La Malmaison, a village of France, in the department of Seine-et-Oise, about 7 m. TV. of the enceinte of Paris, noted for a palace which became celebrated through Josephine, the first wife of Napoleon I. The Norman pirates committed ravages in this vicinity in the 9th century, and the locality was thence called mala mansio ("evil spot"). In the 17th century it was owned by Christophe Perrot, councillor of the parliament of Paris, styling himself lord of Malmaison. Afterward it had various proprietors; and from Mine, Harenc, who received here many literary and scientific notabilities, it passed into the possession of M. Le Couteulx, who in 1798 sold the domain to Josephine for 160,000 francs. She made it a brilliant centre of fashionable and intellectual society, enlarging and embellishing the grounds after the model of Marie Antoinette's Trianon, furnishing it with a good library, and adding nfany fine pictures and other works of art to the collections. The chateau itself, however, retained a rather unseemly appearance.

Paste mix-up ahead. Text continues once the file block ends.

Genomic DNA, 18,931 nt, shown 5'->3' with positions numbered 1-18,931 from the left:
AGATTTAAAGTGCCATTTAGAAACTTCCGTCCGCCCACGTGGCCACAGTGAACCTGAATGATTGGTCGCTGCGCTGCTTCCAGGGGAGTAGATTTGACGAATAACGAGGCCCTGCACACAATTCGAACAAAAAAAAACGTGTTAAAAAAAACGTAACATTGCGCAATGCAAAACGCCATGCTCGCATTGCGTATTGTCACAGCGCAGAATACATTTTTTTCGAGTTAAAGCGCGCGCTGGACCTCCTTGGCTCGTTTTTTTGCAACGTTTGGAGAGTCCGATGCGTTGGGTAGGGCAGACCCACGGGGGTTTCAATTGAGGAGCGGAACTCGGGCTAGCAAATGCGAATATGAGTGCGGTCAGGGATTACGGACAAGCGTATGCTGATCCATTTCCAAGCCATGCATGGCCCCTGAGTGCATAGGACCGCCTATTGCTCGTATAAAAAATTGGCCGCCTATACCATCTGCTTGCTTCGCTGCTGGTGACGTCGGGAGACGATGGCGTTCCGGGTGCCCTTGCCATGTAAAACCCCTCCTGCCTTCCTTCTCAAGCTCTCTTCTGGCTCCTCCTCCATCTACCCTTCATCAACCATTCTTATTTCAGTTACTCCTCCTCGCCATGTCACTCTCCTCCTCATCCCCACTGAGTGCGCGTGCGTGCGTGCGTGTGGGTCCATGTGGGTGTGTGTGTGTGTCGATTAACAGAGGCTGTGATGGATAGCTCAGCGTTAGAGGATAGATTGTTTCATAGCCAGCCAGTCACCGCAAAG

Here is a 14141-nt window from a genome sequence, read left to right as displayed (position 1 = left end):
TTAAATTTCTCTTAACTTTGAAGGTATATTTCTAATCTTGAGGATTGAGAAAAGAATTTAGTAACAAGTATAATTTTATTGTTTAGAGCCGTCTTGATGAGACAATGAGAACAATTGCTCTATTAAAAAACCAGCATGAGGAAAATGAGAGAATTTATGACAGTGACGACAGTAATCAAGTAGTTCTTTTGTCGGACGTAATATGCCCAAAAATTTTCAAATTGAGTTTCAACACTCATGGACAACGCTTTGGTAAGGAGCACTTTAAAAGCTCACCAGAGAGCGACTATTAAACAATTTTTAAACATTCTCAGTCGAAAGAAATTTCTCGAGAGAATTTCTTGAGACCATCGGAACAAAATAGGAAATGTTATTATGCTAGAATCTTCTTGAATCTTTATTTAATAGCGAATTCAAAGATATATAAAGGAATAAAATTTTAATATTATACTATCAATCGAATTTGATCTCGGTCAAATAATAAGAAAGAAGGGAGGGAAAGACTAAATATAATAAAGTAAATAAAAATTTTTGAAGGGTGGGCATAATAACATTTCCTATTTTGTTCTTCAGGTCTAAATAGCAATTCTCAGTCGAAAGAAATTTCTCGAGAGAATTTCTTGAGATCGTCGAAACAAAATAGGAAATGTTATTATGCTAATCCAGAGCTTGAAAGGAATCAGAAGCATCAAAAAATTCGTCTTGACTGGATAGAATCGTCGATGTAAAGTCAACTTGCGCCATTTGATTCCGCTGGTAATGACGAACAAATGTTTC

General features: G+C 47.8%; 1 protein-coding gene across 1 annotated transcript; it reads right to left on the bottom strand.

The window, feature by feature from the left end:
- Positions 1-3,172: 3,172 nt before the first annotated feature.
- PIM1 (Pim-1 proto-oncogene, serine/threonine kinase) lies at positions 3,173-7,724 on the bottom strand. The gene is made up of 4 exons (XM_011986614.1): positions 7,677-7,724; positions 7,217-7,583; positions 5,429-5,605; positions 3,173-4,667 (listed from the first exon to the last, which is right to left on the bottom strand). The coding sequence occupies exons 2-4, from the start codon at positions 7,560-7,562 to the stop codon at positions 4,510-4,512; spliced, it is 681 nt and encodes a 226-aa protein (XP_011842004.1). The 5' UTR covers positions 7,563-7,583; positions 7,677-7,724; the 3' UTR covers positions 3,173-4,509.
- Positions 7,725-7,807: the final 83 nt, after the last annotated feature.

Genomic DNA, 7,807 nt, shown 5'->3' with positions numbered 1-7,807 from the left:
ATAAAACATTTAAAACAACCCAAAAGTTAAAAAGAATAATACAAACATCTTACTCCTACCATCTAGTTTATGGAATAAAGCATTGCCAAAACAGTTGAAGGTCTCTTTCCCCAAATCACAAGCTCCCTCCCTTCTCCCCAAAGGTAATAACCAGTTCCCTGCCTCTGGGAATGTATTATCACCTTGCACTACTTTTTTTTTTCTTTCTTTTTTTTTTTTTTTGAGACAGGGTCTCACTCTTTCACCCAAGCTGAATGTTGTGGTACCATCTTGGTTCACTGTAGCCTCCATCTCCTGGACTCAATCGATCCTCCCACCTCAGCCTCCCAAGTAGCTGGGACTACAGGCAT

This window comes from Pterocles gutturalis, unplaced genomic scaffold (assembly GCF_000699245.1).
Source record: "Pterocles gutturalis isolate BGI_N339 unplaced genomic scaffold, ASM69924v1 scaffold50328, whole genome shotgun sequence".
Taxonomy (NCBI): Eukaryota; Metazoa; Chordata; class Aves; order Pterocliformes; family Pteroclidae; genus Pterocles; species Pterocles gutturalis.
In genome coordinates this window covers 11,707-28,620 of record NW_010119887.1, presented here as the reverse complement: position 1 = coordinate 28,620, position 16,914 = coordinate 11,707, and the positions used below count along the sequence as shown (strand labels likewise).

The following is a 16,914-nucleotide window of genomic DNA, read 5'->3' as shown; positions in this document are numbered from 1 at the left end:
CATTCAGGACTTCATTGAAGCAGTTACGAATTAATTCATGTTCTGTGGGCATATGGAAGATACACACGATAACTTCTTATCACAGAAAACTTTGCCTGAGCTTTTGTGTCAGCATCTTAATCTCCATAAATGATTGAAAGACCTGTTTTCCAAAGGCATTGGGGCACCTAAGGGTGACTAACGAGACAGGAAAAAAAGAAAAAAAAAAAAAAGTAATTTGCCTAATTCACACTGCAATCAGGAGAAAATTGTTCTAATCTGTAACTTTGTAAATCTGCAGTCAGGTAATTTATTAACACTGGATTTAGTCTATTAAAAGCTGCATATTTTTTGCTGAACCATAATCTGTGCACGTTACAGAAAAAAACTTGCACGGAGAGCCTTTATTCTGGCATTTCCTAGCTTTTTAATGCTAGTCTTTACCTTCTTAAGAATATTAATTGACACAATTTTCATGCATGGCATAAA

Bonaparte often resided here previous to his removal to St. Cloud, and Malmaison preserved great prestige until the establishment of the empire in 1804. After her divorce (Dec. 10, 1809) Josephine kept up here the semblance of a court, and she was frequently visited by Napoleon, who also spent several days here with II or tense after the battle of Waterloo. The emperor Alexander, as well as the king of Prussia and his son, visited Josephine at Malmaison, on the first occupation of Paris. After her death here (May 29,1814) the property reverted to her son, Eugene de Beauharnais. The Swedish banker Haguerman purchased it in 1826, reducing the grounds to their original small dimensions. He sold it in 1842 to the dowager queen Maria Christina of Spain for 500,000 francs, and she resold it in 1861 for 1,500,000 francs to Napoleon III., who had it restored. Among the works which he collected here are Isabey's painting of "Bonaparte at La Malmaison," Hortense's portrait of herself, and a portrait of Josephine. The room which Napoleon used to occupy contains the bed on which he died at St. Helena.